[They rummage through various cupboards, fridges, pantries, freezers, coolers, store-rooms, butteries, cellars, sideboards, and so on]
Second Blog-Herder: Aha! We could toss it a musical interlude or two!
First Blog-Herder: Won't work - it'll just be hungry again in a day or so. Should we fry it up a nice Catullus poem, or something like that?
Second Blog-Herder: Takes too long - that thing is ravenous (you could put some out to thaw, though - we haven't had any Catullus in a long time. Am I actually speaking in parentheses? I am! Cooooool...). Hey look! We've got half a barrel of Edmonton Oilers material - we could whip that up in a jiffy!
First Blog-Herder: Ennh, it's not very nutritious, especially right now.
Second Blog-Herder: Some Millwall, then?
First Blog-Herder: Better, but still - same problem. [wanders into cooler] Hey look! We've still got that pot of snark we made this summer and never used! You remember - the one with the ESPN guy who wrote the column about how the main problem with sports these days is that athletes don't hate each other enough, the column in which he completely screwed up the anecdote about Ted Williams! That one!
Second Blog-Herder: Ooh, I remember that - that was good snark! Well-researched, if I recall. Let's save that one for a special occasion, like next week.
First Blog-Herder: Ok. Hmm, what's in this jar marked "Use only on Fridays"?
Second Blog-Herder: Who cares, it's Thursday. [wanders into larder] Oh, here we go - I've got just the thing! [emerges from larder bearing bag labelled "Emergency Blog Food"]
First Blog-Herder: What's in that?
Second Blog-Herder: A slow loris being tickled.
First Blog Herder: Perrrfect.
[Exeunt. End Scene]
Thursday, November 11, 2010
The temptation, of course, is to try to say something meaningful, but I think instead I will simply let Lt. Col. McCrae take it from here:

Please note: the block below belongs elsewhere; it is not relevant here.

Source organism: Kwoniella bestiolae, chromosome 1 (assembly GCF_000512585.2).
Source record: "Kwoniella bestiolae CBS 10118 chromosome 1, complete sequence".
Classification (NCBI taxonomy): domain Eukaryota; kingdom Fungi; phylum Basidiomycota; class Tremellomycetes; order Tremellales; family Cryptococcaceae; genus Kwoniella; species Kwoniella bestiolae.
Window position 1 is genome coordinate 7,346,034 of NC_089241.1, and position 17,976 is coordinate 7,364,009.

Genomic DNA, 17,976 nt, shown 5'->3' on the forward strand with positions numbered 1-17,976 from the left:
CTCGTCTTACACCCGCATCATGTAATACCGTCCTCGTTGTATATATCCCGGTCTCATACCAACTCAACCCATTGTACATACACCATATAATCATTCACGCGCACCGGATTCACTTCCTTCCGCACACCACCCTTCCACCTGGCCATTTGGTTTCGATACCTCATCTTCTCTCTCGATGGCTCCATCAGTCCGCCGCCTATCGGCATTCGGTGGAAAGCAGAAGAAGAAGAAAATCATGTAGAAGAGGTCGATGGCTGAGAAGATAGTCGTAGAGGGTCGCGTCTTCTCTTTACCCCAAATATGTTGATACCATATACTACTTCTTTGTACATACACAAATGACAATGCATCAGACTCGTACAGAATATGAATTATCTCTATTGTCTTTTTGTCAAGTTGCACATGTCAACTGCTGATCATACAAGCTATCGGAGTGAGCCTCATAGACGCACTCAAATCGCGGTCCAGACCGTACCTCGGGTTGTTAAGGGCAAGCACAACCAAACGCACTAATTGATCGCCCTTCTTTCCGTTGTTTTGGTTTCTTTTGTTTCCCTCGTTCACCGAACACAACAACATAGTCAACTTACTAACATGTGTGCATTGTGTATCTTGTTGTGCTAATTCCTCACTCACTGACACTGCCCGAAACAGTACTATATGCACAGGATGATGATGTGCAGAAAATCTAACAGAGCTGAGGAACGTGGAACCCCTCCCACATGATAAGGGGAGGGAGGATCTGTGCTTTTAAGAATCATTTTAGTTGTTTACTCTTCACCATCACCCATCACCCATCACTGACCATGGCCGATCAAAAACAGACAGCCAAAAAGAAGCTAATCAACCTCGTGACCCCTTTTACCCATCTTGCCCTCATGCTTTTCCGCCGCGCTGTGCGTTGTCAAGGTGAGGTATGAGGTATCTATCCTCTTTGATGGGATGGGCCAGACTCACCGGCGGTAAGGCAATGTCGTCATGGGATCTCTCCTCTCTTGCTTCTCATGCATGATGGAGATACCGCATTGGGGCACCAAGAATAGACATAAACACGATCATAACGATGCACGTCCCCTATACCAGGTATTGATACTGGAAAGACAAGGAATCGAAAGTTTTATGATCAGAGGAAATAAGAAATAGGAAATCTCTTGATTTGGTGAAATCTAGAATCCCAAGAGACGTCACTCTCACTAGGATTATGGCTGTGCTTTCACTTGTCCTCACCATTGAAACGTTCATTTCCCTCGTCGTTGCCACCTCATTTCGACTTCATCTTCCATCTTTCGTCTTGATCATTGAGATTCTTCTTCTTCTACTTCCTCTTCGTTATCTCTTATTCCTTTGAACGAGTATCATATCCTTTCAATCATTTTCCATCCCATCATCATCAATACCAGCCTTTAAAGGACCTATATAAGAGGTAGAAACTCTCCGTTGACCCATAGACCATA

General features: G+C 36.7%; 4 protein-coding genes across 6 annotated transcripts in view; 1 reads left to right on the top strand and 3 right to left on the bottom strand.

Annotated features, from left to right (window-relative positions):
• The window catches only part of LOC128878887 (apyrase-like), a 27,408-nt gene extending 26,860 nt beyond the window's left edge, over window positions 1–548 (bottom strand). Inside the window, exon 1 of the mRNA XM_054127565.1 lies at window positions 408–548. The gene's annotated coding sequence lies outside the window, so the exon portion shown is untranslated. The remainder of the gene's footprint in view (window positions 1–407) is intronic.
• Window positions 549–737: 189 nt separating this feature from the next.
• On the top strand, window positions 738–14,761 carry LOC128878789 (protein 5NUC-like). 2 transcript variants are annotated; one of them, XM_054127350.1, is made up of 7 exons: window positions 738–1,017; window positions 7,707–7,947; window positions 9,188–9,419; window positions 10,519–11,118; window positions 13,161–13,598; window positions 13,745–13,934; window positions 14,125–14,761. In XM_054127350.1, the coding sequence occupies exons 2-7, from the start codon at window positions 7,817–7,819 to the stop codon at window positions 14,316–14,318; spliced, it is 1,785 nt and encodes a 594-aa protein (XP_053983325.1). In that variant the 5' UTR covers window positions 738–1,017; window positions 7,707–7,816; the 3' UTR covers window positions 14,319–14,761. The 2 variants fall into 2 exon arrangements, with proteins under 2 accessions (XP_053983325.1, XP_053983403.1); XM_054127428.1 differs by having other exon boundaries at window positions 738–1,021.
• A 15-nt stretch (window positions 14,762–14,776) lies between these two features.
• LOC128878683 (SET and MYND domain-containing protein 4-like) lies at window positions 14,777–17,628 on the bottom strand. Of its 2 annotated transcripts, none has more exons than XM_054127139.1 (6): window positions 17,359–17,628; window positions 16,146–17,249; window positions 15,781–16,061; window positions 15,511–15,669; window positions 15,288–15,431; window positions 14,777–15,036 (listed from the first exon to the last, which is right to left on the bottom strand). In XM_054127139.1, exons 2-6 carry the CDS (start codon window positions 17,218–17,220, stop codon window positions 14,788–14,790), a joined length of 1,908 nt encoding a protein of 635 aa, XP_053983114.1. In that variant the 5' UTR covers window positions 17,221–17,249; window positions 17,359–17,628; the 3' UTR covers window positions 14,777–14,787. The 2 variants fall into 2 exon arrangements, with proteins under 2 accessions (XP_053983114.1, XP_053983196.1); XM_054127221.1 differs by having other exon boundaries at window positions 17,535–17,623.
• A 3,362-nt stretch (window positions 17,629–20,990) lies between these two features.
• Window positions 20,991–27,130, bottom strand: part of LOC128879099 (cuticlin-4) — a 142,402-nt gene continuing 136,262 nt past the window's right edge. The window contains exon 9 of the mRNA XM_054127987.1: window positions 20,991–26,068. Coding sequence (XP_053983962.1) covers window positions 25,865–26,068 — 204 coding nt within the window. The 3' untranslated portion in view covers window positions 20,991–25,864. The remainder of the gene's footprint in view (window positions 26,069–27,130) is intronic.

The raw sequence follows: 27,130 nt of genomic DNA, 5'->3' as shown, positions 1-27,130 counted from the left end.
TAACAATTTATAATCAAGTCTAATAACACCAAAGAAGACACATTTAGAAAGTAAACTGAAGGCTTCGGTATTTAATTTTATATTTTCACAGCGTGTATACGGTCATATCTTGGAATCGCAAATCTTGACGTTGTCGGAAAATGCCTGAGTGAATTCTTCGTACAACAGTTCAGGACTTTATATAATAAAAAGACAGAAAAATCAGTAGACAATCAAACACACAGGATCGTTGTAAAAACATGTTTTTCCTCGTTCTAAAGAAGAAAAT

Between the crosses, row on row,
That mark our place; and in the sky
The larks, still bravely singing, fly
Scarce heard amid the guns below.
We are the Dead. Short days ago
We lived, felt dawn, saw sunset glow,
Loved and were loved, and now we lie,
In Flanders fields.
Take up our quarrel with the foe:
To you from failing hands we throw
The torch; be yours to hold it high.
If ye break faith with us who die
We shall not sleep, though poppies grow
In Flanders fields.
Update: Also, go here and watch the video. You will probably want kleenex.
Tuesday, November 9, 2010
As you are no doubt aware, if you follow the sport of hockey at all, last night marked the first inductions to the Hockey Hall of Fame of female players, namely Angela James and Cammi Granato. This has prompted a mild outbreak of hooting and feces-throwing in comments sections around the interwebs, but most people that I've read seem to recognize the inductions of James and Granato for what they are: thoroughly deserved and completely unimpeachable.
The question now, I think, revolves around who the next women inducted to the Hall as players will be. Hayley Wickenheiser, whenever she decided to call it a day, is probably automatic, and I've heard Manon Rhéaume's name out there as well. Angela Ruggiero deserves some consideration, I would think, and I'm sure I've left some out.